- Use your thumb to locate the intersection of the two bones.
- Slide your thumb towards the toes by about a thumb’s width.
- Apply pressure to the depression between the bones for one minute.
The hand point is called He Gu, also known as Large Intestine 4 (LI4) or Union Valley. It is located on top of the webbing between your thumb and index finger. Press the side of your index finger to the side of the thumb. The highest part of the muscle bulge is LI4. Squeeze or press on the area with the opposite thumb for one minute while relaxing the hand you are massaging. It may help to make small circles with the thumb, 10 seconds in one direction and 10 seconds in the other.
The Zu Ling Qi is also labeled Gall Bladder 41 (GB-41) because it is along the Gall Bladder meridian. This point can be very sensitive, and pressure can bring tears to your eyes. Hence the English translation "foot overlooking tears."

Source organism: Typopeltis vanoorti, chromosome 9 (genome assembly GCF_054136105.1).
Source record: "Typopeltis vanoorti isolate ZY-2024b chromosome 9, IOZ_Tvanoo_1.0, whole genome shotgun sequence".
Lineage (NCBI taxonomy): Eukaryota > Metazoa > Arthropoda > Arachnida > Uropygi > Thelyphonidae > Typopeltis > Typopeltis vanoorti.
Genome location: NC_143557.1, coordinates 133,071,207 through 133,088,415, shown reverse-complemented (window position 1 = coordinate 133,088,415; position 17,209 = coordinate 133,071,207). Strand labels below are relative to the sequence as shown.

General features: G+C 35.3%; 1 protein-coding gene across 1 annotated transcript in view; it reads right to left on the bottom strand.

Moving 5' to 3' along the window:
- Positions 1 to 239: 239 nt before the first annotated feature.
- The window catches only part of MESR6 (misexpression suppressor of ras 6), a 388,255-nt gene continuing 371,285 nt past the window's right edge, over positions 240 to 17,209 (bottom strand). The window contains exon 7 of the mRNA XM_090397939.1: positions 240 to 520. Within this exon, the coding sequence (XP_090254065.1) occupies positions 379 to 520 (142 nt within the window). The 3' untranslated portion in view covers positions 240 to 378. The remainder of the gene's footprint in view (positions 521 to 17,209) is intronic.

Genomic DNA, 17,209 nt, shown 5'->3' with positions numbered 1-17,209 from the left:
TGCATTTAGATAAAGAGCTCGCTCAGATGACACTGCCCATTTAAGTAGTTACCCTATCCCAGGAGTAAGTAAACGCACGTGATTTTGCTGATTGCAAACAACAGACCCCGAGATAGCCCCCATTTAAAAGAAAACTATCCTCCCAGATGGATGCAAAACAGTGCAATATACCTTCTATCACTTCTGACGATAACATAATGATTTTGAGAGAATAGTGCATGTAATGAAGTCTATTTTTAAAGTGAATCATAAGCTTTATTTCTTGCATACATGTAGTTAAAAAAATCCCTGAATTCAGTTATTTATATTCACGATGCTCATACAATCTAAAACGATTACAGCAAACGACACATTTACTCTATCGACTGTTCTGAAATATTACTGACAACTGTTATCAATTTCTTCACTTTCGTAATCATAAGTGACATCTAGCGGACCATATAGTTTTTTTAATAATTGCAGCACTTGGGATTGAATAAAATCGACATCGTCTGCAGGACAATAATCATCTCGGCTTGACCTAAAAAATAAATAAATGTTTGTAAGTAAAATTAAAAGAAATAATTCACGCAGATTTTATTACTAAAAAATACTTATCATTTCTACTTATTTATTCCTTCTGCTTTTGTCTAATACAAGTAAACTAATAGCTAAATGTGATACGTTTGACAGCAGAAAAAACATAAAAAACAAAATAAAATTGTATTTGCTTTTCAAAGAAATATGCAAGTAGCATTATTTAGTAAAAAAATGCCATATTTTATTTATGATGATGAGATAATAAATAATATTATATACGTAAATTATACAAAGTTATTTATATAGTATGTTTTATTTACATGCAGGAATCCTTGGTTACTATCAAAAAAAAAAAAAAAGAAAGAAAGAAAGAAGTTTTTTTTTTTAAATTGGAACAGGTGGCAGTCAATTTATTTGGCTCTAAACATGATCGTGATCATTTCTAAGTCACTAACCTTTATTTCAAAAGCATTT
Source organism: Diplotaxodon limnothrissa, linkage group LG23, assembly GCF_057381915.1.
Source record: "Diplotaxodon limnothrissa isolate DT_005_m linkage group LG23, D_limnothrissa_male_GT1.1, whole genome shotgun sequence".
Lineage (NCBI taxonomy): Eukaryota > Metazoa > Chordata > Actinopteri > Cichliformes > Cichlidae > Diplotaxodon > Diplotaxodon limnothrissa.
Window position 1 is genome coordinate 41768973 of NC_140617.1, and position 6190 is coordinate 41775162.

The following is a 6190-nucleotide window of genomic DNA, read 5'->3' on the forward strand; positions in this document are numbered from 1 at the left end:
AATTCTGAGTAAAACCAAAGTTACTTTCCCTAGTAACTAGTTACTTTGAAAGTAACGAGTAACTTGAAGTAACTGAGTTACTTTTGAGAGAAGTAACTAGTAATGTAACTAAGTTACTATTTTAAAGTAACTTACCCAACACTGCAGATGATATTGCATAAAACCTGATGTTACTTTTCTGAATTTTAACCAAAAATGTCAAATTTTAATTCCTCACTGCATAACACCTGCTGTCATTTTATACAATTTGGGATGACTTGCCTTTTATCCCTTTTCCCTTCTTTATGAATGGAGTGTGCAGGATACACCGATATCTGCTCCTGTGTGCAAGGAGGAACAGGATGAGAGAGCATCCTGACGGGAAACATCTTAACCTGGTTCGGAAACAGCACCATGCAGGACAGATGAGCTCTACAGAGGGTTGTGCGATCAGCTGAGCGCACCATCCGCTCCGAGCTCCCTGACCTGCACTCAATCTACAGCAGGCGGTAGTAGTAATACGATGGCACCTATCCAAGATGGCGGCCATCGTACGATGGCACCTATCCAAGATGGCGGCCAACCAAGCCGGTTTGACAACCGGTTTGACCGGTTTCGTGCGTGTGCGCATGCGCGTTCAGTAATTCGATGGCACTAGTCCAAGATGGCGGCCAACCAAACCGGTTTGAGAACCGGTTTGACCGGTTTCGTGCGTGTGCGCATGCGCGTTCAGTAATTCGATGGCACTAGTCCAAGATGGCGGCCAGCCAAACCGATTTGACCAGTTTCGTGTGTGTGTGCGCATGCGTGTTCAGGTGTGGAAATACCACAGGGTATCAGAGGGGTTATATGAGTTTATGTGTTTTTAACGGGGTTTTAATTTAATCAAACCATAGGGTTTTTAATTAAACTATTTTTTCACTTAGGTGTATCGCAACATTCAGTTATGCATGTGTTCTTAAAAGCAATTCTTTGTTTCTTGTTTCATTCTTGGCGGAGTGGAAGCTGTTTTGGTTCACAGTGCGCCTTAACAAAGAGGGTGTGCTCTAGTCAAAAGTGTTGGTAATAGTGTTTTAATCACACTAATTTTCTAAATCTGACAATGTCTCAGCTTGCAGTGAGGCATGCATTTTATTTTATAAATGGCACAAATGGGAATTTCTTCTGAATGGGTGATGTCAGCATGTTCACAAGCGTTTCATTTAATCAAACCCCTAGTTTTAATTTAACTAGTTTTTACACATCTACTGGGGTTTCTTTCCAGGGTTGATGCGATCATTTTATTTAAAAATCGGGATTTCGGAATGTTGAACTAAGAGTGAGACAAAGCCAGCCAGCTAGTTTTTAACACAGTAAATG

When applying pressure, there is no reason to go beyond comfort. It is better to press too lightly than too firmly.
- This point is located at the V formed by the metatarsals for the smallest toe and the toe next to it.
- Just above the intersection is a slight depression between the bones.
- Press and hold for 30 to 60 seconds.
The gallbladder meridian runs through the side of the head and through the forehead, so massaging this point is helpful for pain in these areas. Also, this point is beneficial for relieving headache pain associated with menstruation.
For migraines involving the face, rock your thumb across your large toe starting at the base of the nail. Work your way to the base of the toe and repeat for 30 to 60 seconds. You should feel relief from pain just below the eyes, in the cheeks, the jaw area, and the front of the face.
Wrapping It Up
Reflexology has been practiced for thousands of years, but only caught on in the U.S. within the past century. Acupressure applied to specific places on the body such as the feet and hands can relieve the pain of a migraine.
Before pursuing self-treatment, speak with your primary care physician and consult a professional reflexologist before trying it on your own.